Policy makers maintained their projections on how soon inflation will return to the Fed’s 2% target, while cutting their inflation forecast to 1.2% this year from 1.6%. Officials still see the preferred price gauge rising 1.9% in 2017 and 2% in 2018.

Officials maintained their forecast for a 4.7% US unemployment rate in the fourth quarter of this year. The median projection for 2017 fell to 4.6% from 4.7%, and in 2018 to 4.5% from 4.7%. The rate stood at 4.9% in February.

“A range of recent indicators, including strong job gains, points to additional strengthening of the labour market,” the FOMC said.

The Fed reiterated that the “stance of monetary policy remains accommodative, thereby supporting further improvement in labor market conditions and a return to 2% inflation.”

Next move

Economists in a Bloomberg survey conducted earlier this month put the probability of an April rate increase at 15% and chances of a June move at 42%. That compares to market-implied projections of 25% for April and 54% for June, according to pricing in fed funds futures as of Tuesday.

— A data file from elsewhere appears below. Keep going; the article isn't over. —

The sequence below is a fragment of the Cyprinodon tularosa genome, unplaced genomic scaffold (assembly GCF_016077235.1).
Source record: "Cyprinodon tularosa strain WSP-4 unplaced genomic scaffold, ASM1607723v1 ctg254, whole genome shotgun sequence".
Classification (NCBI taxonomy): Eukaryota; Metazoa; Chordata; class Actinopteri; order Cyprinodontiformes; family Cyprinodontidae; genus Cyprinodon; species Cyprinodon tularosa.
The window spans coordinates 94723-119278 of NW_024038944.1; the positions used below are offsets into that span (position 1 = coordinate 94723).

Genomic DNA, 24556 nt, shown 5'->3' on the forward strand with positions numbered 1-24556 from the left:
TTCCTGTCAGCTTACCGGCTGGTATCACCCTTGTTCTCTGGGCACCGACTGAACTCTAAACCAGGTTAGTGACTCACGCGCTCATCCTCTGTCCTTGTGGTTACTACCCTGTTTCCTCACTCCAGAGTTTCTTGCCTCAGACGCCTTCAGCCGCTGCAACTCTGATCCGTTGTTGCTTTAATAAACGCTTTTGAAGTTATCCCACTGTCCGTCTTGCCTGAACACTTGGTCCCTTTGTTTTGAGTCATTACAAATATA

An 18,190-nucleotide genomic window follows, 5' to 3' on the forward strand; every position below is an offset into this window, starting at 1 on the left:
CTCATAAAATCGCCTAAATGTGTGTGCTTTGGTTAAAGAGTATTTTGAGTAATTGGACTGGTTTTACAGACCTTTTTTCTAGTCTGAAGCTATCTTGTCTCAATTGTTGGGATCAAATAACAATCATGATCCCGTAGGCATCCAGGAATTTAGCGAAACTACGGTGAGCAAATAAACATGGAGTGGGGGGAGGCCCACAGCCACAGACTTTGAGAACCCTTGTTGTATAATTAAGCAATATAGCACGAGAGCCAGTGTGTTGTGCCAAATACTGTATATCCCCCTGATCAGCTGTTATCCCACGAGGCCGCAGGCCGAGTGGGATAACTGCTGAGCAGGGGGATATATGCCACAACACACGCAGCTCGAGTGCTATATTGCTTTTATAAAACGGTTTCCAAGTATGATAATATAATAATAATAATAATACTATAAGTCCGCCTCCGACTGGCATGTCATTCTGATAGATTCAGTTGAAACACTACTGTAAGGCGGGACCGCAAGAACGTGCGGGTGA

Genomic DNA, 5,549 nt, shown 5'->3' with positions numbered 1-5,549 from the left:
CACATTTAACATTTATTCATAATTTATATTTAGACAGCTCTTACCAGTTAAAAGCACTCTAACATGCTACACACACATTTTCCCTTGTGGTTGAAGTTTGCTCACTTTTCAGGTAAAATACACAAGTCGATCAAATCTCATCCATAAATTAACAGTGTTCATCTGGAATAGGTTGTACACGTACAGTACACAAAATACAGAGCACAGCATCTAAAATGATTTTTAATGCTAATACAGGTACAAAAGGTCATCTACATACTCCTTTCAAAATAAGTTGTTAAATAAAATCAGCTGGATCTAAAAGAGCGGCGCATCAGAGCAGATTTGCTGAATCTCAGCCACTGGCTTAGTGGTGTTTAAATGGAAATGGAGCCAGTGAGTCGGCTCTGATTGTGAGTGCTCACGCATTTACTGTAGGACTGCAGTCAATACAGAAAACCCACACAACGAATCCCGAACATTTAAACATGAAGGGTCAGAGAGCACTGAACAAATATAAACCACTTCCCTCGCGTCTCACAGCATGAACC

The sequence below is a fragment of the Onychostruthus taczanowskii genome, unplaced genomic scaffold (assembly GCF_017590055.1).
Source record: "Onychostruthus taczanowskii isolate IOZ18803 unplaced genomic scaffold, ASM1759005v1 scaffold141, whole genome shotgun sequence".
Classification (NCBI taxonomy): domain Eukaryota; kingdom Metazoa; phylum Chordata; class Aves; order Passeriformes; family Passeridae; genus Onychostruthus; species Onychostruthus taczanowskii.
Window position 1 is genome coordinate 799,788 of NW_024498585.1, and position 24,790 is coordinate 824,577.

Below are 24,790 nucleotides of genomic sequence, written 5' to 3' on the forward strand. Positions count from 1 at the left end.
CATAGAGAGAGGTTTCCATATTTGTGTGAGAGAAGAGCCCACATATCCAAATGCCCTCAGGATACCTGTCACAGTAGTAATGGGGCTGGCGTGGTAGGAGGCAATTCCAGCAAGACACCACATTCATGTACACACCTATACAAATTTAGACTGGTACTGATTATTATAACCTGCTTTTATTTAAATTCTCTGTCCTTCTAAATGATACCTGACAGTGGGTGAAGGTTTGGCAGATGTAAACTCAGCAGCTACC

Fed officials have differed publicly about economic prospects, with Governor Lael Brainard on March 7 arguing for patience in tightening monetary policy while vice chairperson Stanley Fischer on the same day pointed to the “first stirrings” of inflation.

Yellen and her colleagues have singled out uncertainty over China’s outlook as a risk to US growth.

The domestic US economy has mostly been solid, however. Payroll gains have averaged 235 000 over the last six months as the jobless rate matched the Fed’s goal for maximum employment, though measures of long-term unemployment and wage growth suggest the labour market still has room to grow.